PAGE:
Bridging academic rigor and communications, Joe Brusuelas provides the Merk team with significant experience in advanced research and analysis of macro-economic factors, as well as in identifying how economic trends impact investors. As Chief Economist and Global Strategist, he is responsible for heading Merk research and analysis and communicating the Merk Perspective to the markets.

Mr. Brusuelas holds an M.A and a B.A. in Political Science from San Diego State and is a PhD candidate at the University of Southern California, Los Angeles.

Before joining Merk, Mr. Brusuelas was the chief US Economist at IDEAglobal in New York. Before that he spent 8 years in academia as a researcher and lecturer covering themes spanning macro- and microeconomics, money, banking and financial markets. In addition, he has worked at Citibank/Salomon Smith Barney, First Fidelity Bank and Great Western Investment Management.

Mr. Brusuelas lives in Connecticut with his wife and St. Bernard.

Merk Investments LLC is the manager of Merk Mutual Funds, including the Merk Asian Currency Fund and the Merk Hard Currency Fund. The Merk Asian Currency Fund invests in a basket of Asian currencies. Asian currencies the Fund may invest in include, but are not limited to, the currencies of China, Hong Kong, Japan, India, Indonesia, Malaysia, the Philippines, Singapore, South Korea, Taiwan and Thailand.

The Merk Hard Currency Fund invests in a basket of hard currencies. Hard currencies are currencies backed by sound monetary policy; sound monetary policy focuses on price stability.

The Funds may be appropriate for you if you are pursuing a long-term goal with a hard or Asian currency component to your portfolio; are willing to tolerate the risks associated with investments in foreign currencies; or are looking for a way to potentially mitigate downside risk in or profit from a secular bear market. For more information on the Funds and to download a prospectus, please visit

Investors should consider the investment objectives, risks and charges and expenses of the Merk Funds carefully before investing. This and other information is in the prospectus, a copy of which may be obtained by visiting the Funds' website at or calling 866-MERK FUND. Please read the prospectus carefully before you invest.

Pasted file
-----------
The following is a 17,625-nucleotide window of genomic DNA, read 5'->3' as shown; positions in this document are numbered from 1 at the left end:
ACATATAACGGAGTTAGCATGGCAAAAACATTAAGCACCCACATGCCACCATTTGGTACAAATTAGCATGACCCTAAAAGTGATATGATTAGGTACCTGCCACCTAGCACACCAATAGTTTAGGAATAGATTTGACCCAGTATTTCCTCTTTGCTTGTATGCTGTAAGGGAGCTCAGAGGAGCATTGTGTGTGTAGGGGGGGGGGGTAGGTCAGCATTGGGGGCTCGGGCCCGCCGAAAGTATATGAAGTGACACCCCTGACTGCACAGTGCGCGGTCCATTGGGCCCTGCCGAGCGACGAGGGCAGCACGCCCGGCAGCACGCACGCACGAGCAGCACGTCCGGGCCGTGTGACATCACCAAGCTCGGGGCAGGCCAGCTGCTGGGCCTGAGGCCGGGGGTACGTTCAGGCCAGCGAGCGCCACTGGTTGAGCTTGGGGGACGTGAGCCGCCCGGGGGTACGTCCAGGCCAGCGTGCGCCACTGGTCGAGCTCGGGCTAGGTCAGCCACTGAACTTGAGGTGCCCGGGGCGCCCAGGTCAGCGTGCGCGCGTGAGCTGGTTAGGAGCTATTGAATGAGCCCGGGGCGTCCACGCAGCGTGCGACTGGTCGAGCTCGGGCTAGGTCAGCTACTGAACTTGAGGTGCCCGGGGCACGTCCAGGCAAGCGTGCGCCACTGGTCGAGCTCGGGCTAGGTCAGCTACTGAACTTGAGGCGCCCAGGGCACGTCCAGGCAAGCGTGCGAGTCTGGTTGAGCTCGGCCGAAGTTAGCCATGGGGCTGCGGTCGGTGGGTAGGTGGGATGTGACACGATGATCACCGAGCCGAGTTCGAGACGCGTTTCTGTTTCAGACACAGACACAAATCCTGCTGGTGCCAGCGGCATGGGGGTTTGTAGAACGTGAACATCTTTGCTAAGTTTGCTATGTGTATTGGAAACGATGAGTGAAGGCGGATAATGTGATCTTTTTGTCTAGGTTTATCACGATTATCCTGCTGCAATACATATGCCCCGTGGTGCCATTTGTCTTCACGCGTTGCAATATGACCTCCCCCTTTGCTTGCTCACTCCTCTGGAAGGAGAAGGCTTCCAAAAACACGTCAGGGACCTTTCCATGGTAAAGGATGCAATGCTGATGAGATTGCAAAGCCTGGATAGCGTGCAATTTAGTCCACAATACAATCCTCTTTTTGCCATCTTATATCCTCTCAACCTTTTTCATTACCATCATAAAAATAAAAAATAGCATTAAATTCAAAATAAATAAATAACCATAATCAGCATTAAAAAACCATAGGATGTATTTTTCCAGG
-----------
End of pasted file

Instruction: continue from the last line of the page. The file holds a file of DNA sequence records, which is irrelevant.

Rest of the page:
The Funds primarily invest in foreign currencies and as such, changes in currency exchange rates will affect the value of what the Funds own and the price of the Funds' shares. Investing in foreign instruments bears a greater risk than investing in domestic instruments for reasons such as volatility of currency exchange rates and, in some cases, limited geographic focus, political and economic instability, and relatively illiquid markets. The Funds are subject to interest rate risk which is the risk that debt securities in the Funds' portfolio will decline in value because of increases in market interest rates. The Funds may also invest in derivative securities which can be volatile and involve various types and degrees of risk. As a non-diversified fund, the Merk Hard Currency Fund will be subject to more investment risk and potential for volatility than a diversified fund because its portfolio may, at times, focus on a limited number of issuers. For a more complete discussion of these and other Fund risks please refer to the Funds' prospectuses.

This report was prepared by Merk Investments LLC, and reflects the current opinion of the authors. It is based upon sources and data believed to be accurate and reliable. Opinions and forward-looking statements expressed are subject to change without notice. This information does not constitute investment advise nor a solicitation or an offer to buy or sell any products or services. Foreside Fund Services, LLC, distributor.

Copyright © 2008 Merk Investments LLC

All Images, XHTML Renderings, and Source Code Copyright ©